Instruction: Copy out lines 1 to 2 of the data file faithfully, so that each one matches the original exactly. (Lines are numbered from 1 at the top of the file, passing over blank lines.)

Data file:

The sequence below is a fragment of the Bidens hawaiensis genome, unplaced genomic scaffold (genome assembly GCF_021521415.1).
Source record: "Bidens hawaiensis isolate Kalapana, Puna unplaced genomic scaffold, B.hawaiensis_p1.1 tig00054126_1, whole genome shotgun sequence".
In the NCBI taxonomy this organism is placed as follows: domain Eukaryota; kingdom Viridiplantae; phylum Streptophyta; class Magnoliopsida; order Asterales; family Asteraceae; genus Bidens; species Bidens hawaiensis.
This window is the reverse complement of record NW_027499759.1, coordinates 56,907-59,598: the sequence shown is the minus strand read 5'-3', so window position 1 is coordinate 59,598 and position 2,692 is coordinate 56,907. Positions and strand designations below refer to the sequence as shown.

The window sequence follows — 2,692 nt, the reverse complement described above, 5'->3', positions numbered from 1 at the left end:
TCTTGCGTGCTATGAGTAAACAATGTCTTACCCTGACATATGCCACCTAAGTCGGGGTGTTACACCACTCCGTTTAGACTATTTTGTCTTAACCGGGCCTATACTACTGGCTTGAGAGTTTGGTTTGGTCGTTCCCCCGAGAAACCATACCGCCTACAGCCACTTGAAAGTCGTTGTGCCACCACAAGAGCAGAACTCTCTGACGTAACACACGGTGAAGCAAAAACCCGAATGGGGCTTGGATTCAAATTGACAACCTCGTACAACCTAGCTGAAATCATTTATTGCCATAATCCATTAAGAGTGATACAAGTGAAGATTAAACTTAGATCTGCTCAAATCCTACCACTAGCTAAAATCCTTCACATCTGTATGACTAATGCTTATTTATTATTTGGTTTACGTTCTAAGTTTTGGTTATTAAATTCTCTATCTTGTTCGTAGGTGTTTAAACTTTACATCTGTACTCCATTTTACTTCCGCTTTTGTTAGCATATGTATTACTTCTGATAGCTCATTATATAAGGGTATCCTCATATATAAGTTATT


The sequence below is a fragment of the Bidens hawaiensis genome, unplaced genomic scaffold (genome assembly GCF_021521415.1).
Source record: "Bidens hawaiensis isolate Kalapana, Puna unplaced genomic scaffold, B.hawaiensis_p1.1 tig00054126_1, whole genome shotgun sequence".